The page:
Anything That Moves: Renegade Chefs, Fearless Eaters, and the Making of a New American Food Culture by Dana Goodyear
My rating: 3 of 5 stars
I like food.
I'm curious about non-traditional food - the things that usually make me cringe when cooking. I'm not exactly curious enough to fry them up and take a bite.
This book did that (and then some).
I admire those who don't have a gag reflex that kicks in before opening wide for a sample of innards or organs or things that slink and slither in their natural environment. I wish I could be more adventurous when dining out. When I go into a restaurant, I treat it like any other trip: I survey the surroundings to determine how dangerous it may be. I think of adventurous dining like skydiving in that there's a chance something could go terribly wrong. Eat blowfish and maybe die? Um, no. Really, thank you, but it's a firm no. With a smile.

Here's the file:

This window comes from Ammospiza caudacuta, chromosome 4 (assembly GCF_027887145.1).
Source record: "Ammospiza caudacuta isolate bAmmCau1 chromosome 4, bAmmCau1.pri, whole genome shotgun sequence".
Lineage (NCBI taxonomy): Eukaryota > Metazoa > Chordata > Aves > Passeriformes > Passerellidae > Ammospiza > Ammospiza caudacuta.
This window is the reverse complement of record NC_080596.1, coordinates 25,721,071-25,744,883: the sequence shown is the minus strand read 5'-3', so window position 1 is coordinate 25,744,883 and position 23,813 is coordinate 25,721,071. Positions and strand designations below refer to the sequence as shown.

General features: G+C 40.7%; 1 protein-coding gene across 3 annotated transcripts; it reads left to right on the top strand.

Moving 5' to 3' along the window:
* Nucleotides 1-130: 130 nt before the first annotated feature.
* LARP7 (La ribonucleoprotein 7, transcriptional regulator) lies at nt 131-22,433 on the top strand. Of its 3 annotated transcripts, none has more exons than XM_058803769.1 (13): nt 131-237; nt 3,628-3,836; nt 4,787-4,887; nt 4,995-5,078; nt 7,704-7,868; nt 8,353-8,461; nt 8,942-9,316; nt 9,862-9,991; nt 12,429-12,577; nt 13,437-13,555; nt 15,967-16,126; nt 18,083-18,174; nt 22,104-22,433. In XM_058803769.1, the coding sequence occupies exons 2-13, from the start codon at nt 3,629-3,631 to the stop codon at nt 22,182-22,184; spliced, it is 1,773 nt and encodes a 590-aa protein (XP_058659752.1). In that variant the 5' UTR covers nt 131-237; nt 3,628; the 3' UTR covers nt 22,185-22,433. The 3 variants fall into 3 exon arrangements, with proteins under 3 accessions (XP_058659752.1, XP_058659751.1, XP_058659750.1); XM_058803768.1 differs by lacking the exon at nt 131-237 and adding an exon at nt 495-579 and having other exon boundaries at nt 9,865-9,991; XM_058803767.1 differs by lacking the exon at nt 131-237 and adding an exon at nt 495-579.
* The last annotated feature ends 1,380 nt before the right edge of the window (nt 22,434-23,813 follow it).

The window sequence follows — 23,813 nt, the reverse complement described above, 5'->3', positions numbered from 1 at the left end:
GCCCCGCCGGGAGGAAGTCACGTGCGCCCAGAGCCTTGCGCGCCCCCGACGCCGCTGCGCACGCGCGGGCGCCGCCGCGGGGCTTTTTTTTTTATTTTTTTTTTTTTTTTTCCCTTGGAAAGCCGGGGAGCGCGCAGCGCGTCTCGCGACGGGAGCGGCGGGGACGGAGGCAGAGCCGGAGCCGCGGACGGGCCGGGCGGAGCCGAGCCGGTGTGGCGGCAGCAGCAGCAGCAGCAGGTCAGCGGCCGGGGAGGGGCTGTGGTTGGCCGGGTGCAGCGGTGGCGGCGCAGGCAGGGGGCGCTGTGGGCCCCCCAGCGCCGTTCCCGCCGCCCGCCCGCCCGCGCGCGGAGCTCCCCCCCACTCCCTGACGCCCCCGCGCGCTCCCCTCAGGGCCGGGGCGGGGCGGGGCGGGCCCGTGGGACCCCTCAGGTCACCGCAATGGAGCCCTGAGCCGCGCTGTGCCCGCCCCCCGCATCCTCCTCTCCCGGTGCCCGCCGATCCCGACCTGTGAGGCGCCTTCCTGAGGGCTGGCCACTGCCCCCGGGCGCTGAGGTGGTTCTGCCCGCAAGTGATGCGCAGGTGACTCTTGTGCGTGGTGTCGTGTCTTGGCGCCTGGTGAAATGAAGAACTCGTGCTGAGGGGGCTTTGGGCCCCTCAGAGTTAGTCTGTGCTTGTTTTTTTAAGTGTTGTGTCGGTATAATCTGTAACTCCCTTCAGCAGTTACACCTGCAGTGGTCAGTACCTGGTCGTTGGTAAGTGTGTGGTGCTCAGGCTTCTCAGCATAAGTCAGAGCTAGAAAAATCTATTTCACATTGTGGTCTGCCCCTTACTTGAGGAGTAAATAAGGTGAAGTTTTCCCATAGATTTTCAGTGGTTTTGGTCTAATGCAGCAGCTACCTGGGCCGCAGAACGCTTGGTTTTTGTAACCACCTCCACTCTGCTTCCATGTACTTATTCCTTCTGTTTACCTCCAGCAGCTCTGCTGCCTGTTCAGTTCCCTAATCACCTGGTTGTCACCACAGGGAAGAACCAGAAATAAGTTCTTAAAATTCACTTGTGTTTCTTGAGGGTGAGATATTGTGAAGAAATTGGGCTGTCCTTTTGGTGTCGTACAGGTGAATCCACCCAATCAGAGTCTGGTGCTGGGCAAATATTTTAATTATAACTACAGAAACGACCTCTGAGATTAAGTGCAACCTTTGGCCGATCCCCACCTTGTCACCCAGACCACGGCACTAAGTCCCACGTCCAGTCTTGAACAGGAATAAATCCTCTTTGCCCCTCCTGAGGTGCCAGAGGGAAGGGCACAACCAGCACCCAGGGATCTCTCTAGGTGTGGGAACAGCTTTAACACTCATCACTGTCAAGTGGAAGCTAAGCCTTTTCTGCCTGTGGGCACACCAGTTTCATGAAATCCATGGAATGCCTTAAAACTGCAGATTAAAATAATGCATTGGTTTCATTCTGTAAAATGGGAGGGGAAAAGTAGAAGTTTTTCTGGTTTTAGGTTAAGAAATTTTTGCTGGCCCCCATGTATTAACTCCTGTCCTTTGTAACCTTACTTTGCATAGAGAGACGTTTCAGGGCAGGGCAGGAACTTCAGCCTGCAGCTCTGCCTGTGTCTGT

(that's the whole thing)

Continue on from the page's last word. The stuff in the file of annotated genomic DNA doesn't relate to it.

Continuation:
I am so finicky, I will take a good look at the menu before I get there. I will send others to sample before me. And I might take a bite if I get in the door. I don't want a plate of something that looks like it came from a crime scene. I might not even want to smell it (seriously, I will dry heave at the table).
I'm glad I read this book because it made me think maybe I can face my foodie fears. I just need time. Booze will probably help, too.
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